Cowboys, Babies, and Shotgun Vows is the best type of Harlequin manga, where the great adaptation manages to make a typical Harlequin story into something really enjoyable. Ryder (hahaha) McCall is fairly full of himself, as he thinks he is “Texas’ No. 1 bachelor.” However his womanizing ways are put to the test when he meets Ashley in a bar. He defends her honor from some creeps and she throws up on him. They end up having a one night stand, and when Ryder wakes up in the morning Ashley is gone. He returns home to work on his family’s ranch, absentminded because he can’t stop thinking of his mystery woman. He learns that Ashley is the daughter of an oil baron who ran away from her wedding, and tracks her down where she’s working in a diner as a waitress to preserve her anonymity. When he realizes that Ashley is pregnant, he decides that he’s going to keep her close until he can win her affections and offers her an accounting job back on his family’s ranch.
Hanatsu’s art has a fluid, simple style that really suits this manga well. There are plenty of Harlequin stories that feature lunkheaded heroes, but there’s a warmth and humor to Hanatsu’s illustrations that make Ryder’s abrupt protestations of love amusing and oddly endearing. Hanatsu captures funny family moments as shown when Ryder’s little sister dramatically prays for his success in love clasping her hands under her chin while evoking the specter of girlfriends past and concluding “Please let my stupid brother be happy.” Ryder asks Ashley out on a second date by denying that he is weird and saying “I love you, will you go out with me?” Ryder’s enthusiasm for the possibility of a ready-made family with Ashley, and her understandable reluctance to commit to a man she barely knows forms the bulk of the story, but everything turns out as the reader would expect. This volume ranked up there as one of my most enjoyable Harlequin reads due to the simplicity and expressiveness of the art, and I’d pick up further Harlequin manga adaptations by Yoshiko Hanatsu without a second thought.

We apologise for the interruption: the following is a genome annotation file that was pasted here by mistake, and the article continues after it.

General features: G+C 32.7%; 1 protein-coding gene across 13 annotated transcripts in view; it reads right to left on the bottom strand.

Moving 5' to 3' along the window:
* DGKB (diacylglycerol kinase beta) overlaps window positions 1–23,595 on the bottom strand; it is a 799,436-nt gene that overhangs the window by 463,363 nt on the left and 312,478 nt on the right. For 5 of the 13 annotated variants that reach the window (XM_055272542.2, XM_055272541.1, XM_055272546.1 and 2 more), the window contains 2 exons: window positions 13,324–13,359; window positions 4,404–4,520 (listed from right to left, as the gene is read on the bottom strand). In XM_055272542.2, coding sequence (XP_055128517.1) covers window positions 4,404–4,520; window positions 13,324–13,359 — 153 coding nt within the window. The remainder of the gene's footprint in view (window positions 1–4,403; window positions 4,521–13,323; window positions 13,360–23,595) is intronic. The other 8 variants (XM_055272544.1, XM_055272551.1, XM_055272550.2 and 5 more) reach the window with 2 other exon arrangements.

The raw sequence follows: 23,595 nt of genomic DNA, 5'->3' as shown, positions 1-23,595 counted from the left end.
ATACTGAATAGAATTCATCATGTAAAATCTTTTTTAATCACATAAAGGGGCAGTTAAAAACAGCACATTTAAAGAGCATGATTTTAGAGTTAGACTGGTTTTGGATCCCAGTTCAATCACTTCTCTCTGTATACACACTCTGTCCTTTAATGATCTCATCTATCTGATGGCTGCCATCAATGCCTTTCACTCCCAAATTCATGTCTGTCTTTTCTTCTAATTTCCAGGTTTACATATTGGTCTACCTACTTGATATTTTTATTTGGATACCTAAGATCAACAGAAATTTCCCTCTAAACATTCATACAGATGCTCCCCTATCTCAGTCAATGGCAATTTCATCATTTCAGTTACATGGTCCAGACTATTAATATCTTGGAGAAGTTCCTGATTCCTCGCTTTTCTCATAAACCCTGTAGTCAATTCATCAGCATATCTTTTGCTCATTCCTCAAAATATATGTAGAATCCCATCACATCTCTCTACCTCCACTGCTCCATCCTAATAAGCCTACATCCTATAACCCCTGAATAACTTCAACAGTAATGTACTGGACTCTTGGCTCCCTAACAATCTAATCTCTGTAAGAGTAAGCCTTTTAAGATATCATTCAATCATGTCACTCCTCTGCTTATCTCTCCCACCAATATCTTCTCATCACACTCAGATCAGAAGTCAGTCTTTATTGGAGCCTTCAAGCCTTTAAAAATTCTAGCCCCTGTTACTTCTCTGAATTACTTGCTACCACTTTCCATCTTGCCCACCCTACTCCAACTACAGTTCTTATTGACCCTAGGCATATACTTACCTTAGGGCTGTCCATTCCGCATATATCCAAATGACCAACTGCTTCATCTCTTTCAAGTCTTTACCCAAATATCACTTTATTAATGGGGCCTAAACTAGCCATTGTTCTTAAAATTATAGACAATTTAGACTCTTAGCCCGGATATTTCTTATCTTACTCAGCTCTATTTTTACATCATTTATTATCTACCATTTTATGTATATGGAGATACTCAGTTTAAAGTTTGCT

This is one case where a somewhat tired plot can’t really be saved by the art. Leah’s father is a powerful stockbroker, but she works as a receptionist for a small cosmetics company. Leah is damaged psychologically by the aftereffects of a car accident that left her with a large scar on her leg and a divorce from a husband who wanted a physically perfect wife. Jason is a corporate raider who recently acquired Leah’s company and he is unscrupulous enough to randomly hit on receptionists, but moral enough not to want to hurt Leah when he learns more about her past. The art on The Billionaire Boss’s Forbidden Mistress is fine for a Harlequin adaptation, but there’s a bit of stiffness here and there with the character’s poses. There are however plenty of starry eyes and flowing hair, which I feel is fairly essential in Harlequin manga. Overall, this was fairly middle of the road for Harlequin manga. The main thing that was missing for me was any element of humor in the story or visual adaptation. If a volume like this is mostly non-stop angst and random misunderstandings that keep the couple apart until the last page, there just isn’t enough dramatic tension to keep me engaged in the story. This volume also probably suffered a bit from being read right after Cowboys, Babies, and Shotgun Vows, because that manga was so much more fun for me to read.